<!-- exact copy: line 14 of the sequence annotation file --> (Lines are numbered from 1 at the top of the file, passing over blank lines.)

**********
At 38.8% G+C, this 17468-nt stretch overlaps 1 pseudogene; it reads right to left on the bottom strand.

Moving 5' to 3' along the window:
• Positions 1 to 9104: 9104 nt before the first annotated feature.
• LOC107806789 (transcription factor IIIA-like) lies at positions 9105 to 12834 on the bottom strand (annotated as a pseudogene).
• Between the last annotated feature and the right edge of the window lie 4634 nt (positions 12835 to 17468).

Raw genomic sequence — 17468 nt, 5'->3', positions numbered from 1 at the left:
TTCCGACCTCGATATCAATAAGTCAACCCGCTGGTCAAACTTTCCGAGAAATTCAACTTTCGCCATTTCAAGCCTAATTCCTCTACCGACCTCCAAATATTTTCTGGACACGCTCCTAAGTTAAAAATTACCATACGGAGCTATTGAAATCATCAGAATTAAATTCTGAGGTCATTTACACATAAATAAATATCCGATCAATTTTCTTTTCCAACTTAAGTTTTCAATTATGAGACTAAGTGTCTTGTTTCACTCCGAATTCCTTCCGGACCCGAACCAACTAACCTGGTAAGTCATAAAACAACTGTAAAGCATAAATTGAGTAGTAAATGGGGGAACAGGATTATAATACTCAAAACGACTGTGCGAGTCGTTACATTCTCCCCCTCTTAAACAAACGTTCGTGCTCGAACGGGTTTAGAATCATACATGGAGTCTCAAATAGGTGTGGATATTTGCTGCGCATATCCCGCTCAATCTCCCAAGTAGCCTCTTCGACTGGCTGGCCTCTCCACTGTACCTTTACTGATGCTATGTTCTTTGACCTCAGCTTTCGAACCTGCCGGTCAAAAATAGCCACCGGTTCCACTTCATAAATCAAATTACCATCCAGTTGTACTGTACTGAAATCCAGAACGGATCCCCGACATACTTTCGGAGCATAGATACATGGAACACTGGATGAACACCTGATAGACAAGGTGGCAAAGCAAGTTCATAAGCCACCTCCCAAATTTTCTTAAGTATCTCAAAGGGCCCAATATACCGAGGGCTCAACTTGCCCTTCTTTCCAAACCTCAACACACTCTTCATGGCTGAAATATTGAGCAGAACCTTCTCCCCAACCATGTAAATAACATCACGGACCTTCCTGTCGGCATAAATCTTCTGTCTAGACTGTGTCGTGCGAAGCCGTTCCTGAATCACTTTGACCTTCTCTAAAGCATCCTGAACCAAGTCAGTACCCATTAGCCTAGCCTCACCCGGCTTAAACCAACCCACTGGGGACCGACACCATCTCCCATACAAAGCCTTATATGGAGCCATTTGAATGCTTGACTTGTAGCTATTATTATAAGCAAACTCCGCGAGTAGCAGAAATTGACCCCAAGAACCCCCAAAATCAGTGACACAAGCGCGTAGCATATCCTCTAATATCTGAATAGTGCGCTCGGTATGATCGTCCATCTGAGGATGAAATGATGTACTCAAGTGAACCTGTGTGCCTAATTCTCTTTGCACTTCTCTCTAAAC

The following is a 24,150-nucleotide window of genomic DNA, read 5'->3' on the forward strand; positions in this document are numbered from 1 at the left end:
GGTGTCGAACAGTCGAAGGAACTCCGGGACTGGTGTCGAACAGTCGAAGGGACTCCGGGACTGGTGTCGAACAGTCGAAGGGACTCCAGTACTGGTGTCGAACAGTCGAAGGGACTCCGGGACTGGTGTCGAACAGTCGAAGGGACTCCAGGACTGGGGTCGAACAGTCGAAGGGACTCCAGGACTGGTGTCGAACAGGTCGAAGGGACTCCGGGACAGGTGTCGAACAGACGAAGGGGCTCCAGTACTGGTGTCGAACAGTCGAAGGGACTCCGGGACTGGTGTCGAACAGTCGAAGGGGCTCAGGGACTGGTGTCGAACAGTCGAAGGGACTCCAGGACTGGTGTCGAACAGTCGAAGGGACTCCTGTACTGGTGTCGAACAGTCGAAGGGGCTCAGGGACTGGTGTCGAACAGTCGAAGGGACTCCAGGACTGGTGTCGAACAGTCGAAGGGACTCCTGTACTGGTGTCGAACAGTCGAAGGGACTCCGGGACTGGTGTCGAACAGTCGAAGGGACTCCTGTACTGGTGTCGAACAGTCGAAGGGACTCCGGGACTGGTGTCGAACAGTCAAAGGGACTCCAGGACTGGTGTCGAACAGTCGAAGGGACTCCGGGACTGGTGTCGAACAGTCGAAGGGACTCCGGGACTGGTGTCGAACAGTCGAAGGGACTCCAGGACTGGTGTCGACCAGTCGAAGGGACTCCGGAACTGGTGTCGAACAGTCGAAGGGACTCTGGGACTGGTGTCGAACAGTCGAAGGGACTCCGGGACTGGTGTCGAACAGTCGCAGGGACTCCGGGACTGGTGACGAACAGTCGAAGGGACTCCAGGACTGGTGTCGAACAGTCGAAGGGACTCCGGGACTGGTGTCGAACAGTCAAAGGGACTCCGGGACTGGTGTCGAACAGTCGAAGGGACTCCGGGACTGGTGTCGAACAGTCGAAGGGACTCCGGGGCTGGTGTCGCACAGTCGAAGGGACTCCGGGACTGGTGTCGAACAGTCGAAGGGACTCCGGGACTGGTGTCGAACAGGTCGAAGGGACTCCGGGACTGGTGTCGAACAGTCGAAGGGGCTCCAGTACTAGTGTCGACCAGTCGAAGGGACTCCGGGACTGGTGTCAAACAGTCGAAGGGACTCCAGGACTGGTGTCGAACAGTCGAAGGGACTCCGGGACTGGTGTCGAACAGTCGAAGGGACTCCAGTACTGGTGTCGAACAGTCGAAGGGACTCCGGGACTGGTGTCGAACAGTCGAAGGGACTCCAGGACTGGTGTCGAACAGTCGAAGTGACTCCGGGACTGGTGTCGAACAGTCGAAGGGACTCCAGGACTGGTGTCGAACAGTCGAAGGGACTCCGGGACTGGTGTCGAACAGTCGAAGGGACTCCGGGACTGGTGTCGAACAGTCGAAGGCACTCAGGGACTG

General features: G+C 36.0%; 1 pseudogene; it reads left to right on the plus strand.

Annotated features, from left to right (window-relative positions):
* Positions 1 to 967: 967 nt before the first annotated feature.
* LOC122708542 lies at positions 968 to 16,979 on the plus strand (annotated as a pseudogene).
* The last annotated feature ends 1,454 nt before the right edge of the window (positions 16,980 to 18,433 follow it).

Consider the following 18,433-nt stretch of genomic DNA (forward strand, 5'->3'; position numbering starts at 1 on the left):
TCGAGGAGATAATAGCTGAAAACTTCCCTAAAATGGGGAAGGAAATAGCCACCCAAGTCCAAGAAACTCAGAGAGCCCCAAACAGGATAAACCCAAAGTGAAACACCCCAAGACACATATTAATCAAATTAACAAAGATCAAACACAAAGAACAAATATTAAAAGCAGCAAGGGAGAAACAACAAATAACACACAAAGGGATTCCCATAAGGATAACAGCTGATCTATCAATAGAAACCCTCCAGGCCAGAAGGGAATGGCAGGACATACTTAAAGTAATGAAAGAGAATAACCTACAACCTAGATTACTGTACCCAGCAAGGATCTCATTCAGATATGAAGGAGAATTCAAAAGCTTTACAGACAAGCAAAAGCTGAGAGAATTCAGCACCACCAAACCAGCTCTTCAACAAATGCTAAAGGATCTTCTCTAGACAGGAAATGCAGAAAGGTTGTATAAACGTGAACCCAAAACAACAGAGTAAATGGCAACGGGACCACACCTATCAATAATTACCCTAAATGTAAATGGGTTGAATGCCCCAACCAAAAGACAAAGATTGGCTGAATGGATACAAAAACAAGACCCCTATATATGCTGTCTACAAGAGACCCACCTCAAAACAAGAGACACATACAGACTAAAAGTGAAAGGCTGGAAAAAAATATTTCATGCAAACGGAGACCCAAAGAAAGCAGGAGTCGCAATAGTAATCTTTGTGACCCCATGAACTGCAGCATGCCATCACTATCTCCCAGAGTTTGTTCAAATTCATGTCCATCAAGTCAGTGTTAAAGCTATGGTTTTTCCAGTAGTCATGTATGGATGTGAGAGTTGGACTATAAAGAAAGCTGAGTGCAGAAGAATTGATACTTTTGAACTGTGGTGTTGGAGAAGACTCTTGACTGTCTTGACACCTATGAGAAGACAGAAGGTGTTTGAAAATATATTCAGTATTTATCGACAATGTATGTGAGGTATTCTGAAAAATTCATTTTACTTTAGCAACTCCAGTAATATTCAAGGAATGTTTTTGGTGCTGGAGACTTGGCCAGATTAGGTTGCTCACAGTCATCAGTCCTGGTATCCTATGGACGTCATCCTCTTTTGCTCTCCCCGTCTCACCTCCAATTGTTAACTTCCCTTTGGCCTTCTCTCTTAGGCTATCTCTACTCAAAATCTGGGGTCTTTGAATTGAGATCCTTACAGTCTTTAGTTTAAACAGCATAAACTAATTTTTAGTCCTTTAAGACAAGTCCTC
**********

* The last annotated feature ends 1,454 nt before the right edge of the window (positions 16,980 to 18,433 follow it).